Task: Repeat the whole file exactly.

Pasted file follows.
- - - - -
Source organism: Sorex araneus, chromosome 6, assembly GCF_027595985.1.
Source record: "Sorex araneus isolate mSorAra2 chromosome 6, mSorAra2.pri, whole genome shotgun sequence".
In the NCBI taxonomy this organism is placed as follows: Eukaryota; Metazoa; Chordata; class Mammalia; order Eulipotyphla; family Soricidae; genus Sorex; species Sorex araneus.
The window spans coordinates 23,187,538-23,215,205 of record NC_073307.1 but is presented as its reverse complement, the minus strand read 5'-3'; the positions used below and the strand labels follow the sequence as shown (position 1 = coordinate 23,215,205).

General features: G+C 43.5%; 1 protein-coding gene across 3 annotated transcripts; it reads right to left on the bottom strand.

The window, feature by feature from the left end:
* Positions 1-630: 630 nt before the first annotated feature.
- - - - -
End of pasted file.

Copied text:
Source organism: Sorex araneus, chromosome 6, assembly GCF_027595985.1.
Source record: "Sorex araneus isolate mSorAra2 chromosome 6, mSorAra2.pri, whole genome shotgun sequence".
In the NCBI taxonomy this organism is placed as follows: Eukaryota; Metazoa; Chordata; class Mammalia; order Eulipotyphla; family Soricidae; genus Sorex; species Sorex araneus.
The window spans coordinates 23,187,538-23,215,205 of record NC_073307.1 but is presented as its reverse complement, the minus strand read 5'-3'; the positions used below and the strand labels follow the sequence as shown (position 1 = coordinate 23,215,205).

General features: G+C 43.5%; 1 protein-coding gene across 3 annotated transcripts; it reads right to left on the bottom strand.

The window, feature by feature from the left end:
* Positions 1-630: 630 nt before the first annotated feature.